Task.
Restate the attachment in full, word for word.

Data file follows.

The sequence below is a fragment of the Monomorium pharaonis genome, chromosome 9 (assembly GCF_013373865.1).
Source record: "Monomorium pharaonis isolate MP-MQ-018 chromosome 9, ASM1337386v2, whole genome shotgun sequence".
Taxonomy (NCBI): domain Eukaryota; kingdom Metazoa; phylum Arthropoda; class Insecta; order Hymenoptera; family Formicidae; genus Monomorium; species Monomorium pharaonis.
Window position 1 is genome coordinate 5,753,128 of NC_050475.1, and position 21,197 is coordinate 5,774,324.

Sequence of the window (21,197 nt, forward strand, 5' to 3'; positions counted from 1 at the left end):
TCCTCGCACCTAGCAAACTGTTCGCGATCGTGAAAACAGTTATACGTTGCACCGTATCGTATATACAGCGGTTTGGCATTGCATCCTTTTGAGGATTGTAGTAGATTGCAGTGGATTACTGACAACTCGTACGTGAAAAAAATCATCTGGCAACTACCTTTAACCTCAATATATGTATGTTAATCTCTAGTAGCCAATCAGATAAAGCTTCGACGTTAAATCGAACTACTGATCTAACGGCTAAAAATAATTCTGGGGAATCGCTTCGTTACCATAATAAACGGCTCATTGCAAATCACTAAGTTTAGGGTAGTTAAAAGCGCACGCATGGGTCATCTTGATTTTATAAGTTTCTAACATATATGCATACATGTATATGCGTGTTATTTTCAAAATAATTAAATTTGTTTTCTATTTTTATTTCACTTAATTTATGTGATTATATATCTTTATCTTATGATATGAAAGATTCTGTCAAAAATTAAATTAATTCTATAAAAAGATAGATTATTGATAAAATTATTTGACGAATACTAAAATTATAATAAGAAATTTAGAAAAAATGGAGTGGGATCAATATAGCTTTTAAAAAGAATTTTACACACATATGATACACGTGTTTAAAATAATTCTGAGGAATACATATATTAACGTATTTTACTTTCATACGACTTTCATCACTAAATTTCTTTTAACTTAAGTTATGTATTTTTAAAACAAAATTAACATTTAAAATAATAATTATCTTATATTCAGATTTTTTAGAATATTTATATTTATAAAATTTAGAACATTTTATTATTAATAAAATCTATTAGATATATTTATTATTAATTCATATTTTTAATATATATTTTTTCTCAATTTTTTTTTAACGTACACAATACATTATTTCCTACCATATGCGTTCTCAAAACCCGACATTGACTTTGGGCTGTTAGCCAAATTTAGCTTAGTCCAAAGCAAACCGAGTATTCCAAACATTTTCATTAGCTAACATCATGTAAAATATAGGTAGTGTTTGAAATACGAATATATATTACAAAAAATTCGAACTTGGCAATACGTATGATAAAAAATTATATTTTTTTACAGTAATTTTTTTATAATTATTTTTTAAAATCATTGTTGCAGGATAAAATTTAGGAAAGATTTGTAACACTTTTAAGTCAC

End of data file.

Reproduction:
The sequence below is a fragment of the Monomorium pharaonis genome, chromosome 9 (assembly GCF_013373865.1).
Source record: "Monomorium pharaonis isolate MP-MQ-018 chromosome 9, ASM1337386v2, whole genome shotgun sequence".
Taxonomy (NCBI): domain Eukaryota; kingdom Metazoa; phylum Arthropoda; class Insecta; order Hymenoptera; family Formicidae; genus Monomorium; species Monomorium pharaonis.
Window position 1 is genome coordinate 5,753,128 of NC_050475.1, and position 21,197 is coordinate 5,774,324.

Sequence of the window (21,197 nt, forward strand, 5' to 3'; positions counted from 1 at the left end):
TCCTCGCACCTAGCAAACTGTTCGCGATCGTGAAAACAGTTATACGTTGCACCGTATCGTATATACAGCGGTTTGGCATTGCATCCTTTTGAGGATTGTAGTAGATTGCAGTGGATTACTGACAACTCGTACGTGAAAAAAATCATCTGGCAACTACCTTTAACCTCAATATATGTATGTTAATCTCTAGTAGCCAATCAGATAAAGCTTCGACGTTAAATCGAACTACTGATCTAACGGCTAAAAATAATTCTGGGGAATCGCTTCGTTACCATAATAAACGGCTCATTGCAAATCACTAAGTTTAGGGTAGTTAAAAGCGCACGCATGGGTCATCTTGATTTTATAAGTTTCTAACATATATGCATACATGTATATGCGTGTTATTTTCAAAATAATTAAATTTGTTTTCTATTTTTATTTCACTTAATTTATGTGATTATATATCTTTATCTTATGATATGAAAGATTCTGTCAAAAATTAAATTAATTCTATAAAAAGATAGATTATTGATAAAATTATTTGACGAATACTAAAATTATAATAAGAAATTTAGAAAAAATGGAGTGGGATCAATATAGCTTTTAAAAAGAATTTTACACACATATGATACACGTGTTTAAAATAATTCTGAGGAATACATATATTAACGTATTTTACTTTCATACGACTTTCATCACTAAATTTCTTTTAACTTAAGTTATGTATTTTTAAAACAAAATTAACATTTAAAATAATAATTATCTTATATTCAGATTTTTTAGAATATTTATATTTATAAAATTTAGAACATTTTATTATTAATAAAATCTATTAGATATATTTATTATTAATTCATATTTTTAATATATATTTTTTCTCAATTTTTTTTTAACGTACACAATACATTATTTCCTACCATATGCGTTCTCAAAACCCGACATTGACTTTGGGCTGTTAGCCAAATTTAGCTTAGTCCAAAGCAAACCGAGTATTCCAAACATTTTCATTAGCTAACATCATGTAAAATATAGGTAGTGTTTGAAATACGAATATATATTACAAAAAATTCGAACTTGGCAATACGTATGATAAAAAATTATATTTTTTTACAGTAATTTTTTTATAATTATTTTTTAAAATCATTGTTGCAGGATAAAATTTAGGAAAGATTTGTAACACTTTTAAGTCAC